President Joe Biden described the alleged atrocities committed by Russian troops in Bucha, Ukraine, as a “war crime” and called for a war crimes trial against Russian president Vladimir Putin.
"You may remember I was criticized for calling Putin a war criminal," Biden said to reporters. "Well, the truth of the matter, you saw what happened in Bucha. This warrants him—he is a war criminal,” he added. "This guy [Putin] is brutal, and what’s happening in Bucha is outrageous, and everyone's seen it.” Biden added that Washington will continue to gather evidence to support war crimes charges against the Russian president, noting that more U.S. sanctions against Russia are on the way. Biden did not, however, agree with Ukrainian president Volodymyr Zelensky’s characterization of Russia’s actions as a “genocide,” instead arguing that they constitute a war crime.
Biden’s comments come shortly on the heels of accusations, first leveled by Ukrainian authorities, that Russian forces committed atrocities in the town of Bucha. Local officials said the city was strewn with the lifeless bodies of civilians, some of them with their hands tied behind their backs, in the wake of a recent Russian withdrawal. "Corpses of executed people still line the Yabluska street in Bucha. Their hands are tied behind their backs with white 'civilian' rags; they were shot in the back of their heads. So you can imagine what kind of lawlessness they perpetrated here," Anatoliy Fedoruk, Bucha’s mayor, told Reuters on Saturday. Officials allegedly discovered several mass graves outside the city where civilians who posed no military threat to the invading Russian forces were buried.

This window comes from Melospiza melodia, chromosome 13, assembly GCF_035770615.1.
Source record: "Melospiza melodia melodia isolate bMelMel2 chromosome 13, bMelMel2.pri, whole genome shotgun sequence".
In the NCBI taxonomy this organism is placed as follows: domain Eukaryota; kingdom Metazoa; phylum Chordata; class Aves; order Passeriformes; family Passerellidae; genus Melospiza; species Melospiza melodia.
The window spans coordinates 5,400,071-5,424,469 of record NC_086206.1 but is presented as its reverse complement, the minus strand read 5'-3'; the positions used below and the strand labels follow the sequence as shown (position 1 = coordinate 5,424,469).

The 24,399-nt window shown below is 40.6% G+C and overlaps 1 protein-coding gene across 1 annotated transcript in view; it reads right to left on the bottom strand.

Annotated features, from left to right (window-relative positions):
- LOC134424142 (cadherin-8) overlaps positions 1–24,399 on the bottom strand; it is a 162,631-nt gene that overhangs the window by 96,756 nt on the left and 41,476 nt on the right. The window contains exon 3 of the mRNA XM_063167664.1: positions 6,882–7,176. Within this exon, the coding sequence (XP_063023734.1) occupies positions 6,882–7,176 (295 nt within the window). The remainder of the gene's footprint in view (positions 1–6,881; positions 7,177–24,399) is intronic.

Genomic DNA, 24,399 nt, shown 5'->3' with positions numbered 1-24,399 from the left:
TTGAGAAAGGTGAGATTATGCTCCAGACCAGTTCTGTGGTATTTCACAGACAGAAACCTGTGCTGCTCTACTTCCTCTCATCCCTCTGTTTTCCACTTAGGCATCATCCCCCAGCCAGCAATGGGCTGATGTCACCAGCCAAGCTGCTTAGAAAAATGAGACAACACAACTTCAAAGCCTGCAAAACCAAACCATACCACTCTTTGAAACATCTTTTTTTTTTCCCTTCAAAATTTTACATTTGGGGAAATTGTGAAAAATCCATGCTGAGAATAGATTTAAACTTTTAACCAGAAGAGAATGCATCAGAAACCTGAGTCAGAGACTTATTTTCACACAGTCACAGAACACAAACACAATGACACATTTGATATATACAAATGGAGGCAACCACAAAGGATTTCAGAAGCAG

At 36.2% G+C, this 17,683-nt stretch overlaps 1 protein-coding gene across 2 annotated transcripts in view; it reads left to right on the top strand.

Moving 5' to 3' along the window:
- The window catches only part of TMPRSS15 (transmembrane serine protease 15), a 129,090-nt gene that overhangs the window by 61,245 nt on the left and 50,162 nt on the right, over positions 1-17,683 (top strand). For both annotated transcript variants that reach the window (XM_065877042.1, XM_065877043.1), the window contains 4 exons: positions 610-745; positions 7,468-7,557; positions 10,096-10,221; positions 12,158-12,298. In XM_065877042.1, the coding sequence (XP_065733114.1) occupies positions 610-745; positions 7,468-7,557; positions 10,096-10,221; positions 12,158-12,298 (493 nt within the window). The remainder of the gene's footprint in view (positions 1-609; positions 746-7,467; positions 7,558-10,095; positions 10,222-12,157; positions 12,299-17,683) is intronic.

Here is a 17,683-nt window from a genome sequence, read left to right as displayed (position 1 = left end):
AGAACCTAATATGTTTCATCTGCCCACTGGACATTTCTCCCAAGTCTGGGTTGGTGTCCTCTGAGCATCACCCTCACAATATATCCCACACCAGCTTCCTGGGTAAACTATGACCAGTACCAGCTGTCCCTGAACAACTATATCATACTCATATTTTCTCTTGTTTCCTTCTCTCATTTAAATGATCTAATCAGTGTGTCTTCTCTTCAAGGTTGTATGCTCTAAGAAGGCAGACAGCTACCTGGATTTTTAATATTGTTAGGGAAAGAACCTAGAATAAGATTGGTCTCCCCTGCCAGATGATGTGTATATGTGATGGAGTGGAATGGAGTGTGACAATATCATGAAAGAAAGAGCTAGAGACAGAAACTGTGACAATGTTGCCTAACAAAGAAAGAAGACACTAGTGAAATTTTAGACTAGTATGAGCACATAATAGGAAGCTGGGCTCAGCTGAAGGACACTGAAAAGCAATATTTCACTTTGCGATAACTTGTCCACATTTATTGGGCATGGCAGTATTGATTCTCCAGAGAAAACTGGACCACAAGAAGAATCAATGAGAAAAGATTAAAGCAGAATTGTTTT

Moscow has stridently denied the accusations, claiming that they are a “provocation” organized by the west. "I would like to emphasize with full responsibility that not a single civilian suffered from violence when the town was controlled by the Russian Armed Forces. On the contrary, our troops delivered 452 tonnes of humanitarian aid for civilians,” said Russia’s ambassador to the United States, Anatoly Antonov. The Russian ambassador accused Ukraine’s Armed Forces of shelling the Ukrainian town immediately after the Russian withdrawal. “This is what could have caused civilian casualties. That said, the Kyiv regime is clearly trying to blame its atrocities on Russia," Antonov claimed.
Russian Foreign Ministry spokeswoman Maria Zakharova called for a special session of the UN Security Council over the Bucha incident. "Yesterday, the current UN SC president, Britain, acting in accordance with its worst traditions, once again refused to give consent to holding a Security Council meeting on Bucha. Today, Russia will demand once again the UN Security Council meet in session to discuss criminal provocations by the Ukrainian military and radicals in that city," she wrote on her Telegram channel, according to Russian state-backed news outlet TASS.
A senior U.S. defense official said on Monday that the United States could not independently confirm Ukrainian accounts regarding atrocities committed in Bucha. "We're seeing the same imagery that you are. We have no reason whatsoever to refute the Ukrainian claims about these atrocities—clearly, deeply, deeply troubling," the official said. "The Pentagon can't independently and single-handedly confirm that, but we're also not in any position to refute those claims."
Mark Episkopos is a national security reporter for the National Interest.